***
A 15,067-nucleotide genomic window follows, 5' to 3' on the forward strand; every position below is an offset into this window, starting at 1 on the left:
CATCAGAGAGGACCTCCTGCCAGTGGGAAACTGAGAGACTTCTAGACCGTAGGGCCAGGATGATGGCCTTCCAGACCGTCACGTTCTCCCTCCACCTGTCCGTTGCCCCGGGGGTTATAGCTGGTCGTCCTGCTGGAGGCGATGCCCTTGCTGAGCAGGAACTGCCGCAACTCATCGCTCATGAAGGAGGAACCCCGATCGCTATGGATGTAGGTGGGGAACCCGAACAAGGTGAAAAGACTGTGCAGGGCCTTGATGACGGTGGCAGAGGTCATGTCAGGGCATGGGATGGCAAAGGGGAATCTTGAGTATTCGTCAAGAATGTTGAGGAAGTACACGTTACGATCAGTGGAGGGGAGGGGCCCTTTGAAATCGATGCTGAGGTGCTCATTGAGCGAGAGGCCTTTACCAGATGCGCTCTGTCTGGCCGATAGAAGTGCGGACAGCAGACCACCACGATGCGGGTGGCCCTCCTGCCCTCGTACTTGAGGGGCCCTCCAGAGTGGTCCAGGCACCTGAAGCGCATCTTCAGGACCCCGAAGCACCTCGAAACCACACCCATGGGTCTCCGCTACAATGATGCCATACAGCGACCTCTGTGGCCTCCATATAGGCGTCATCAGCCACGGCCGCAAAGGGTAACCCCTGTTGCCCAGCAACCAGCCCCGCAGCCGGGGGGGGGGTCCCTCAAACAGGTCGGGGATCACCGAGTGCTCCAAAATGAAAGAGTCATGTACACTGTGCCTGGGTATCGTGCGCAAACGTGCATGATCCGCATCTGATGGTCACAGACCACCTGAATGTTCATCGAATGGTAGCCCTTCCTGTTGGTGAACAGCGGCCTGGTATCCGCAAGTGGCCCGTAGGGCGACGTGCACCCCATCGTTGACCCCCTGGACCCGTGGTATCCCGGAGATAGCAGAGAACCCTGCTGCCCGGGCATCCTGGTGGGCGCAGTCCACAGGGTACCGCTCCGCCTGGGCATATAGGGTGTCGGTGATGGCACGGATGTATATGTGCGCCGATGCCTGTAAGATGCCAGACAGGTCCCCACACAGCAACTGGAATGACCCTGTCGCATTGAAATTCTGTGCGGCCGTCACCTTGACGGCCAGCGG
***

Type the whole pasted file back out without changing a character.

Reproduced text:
A 15,067-nucleotide genomic window follows, 5' to 3' on the forward strand; every position below is an offset into this window, starting at 1 on the left:
CATCAGAGAGGACCTCCTGCCAGTGGGAAACTGAGAGACTTCTAGACCGTAGGGCCAGGATGATGGCCTTCCAGACCGTCACGTTCTCCCTCCACCTGTCCGTTGCCCCGGGGGTTATAGCTGGTCGTCCTGCTGGAGGCGATGCCCTTGCTGAGCAGGAACTGCCGCAACTCATCGCTCATGAAGGAGGAACCCCGATCGCTATGGATGTAGGTGGGGAACCCGAACAAGGTGAAAAGACTGTGCAGGGCCTTGATGACGGTGGCAGAGGTCATGTCAGGGCATGGGATGGCAAAGGGGAATCTTGAGTATTCGTCAAGAATGTTGAGGAAGTACACGTTACGATCAGTGGAGGGGAGGGGCCCTTTGAAATCGATGCTGAGGTGCTCATTGAGCGAGAGGCCTTTACCAGATGCGCTCTGTCTGGCCGATAGAAGTGCGGACAGCAGACCACCACGATGCGGGTGGCCCTCCTGCCCTCGTACTTGAGGGGCCCTCCAGAGTGGTCCAGGCACCTGAAGCGCATCTTCAGGACCCCGAAGCACCTCGAAACCACACCCATGGGTCTCCGCTACAATGATGCCATACAGCGACCTCTGTGGCCTCCATATAGGCGTCATCAGCCACGGCCGCAAAGGGTAACCCCTGTTGCCCAGCAACCAGCCCCGCAGCCGGGGGGGGGGTCCCTCAAACAGGTCGGGGATCACCGAGTGCTCCAAAATGAAAGAGTCATGTACACTGTGCCTGGGTATCGTGCGCAAACGTGCATGATCCGCATCTGATGGTCACAGACCACCTGAATGTTCATCGAATGGTAGCCCTTCCTGTTGGTGAACAGCGGCCTGGTATCCGCAAGTGGCCCGTAGGGCGACGTGCACCCCATCGTTGACCCCCTGGACCCGTGGTATCCCGGAGATAGCAGAGAACCCTGCTGCCCGGGCATCCTGGTGGGCGCAGTCCACAGGGTACCGCTCCGCCTGGGCATATAGGGTGTCGGTGATGGCACGGATGTATATGTGCGCCGATGCCTGTAAGATGCCAGACAGGTCCCCACACAGCAACTGGAATGACCCTGTCGCATTGAAATTCTGTGCGGCCGTCACCTTGACGGCCAGCGG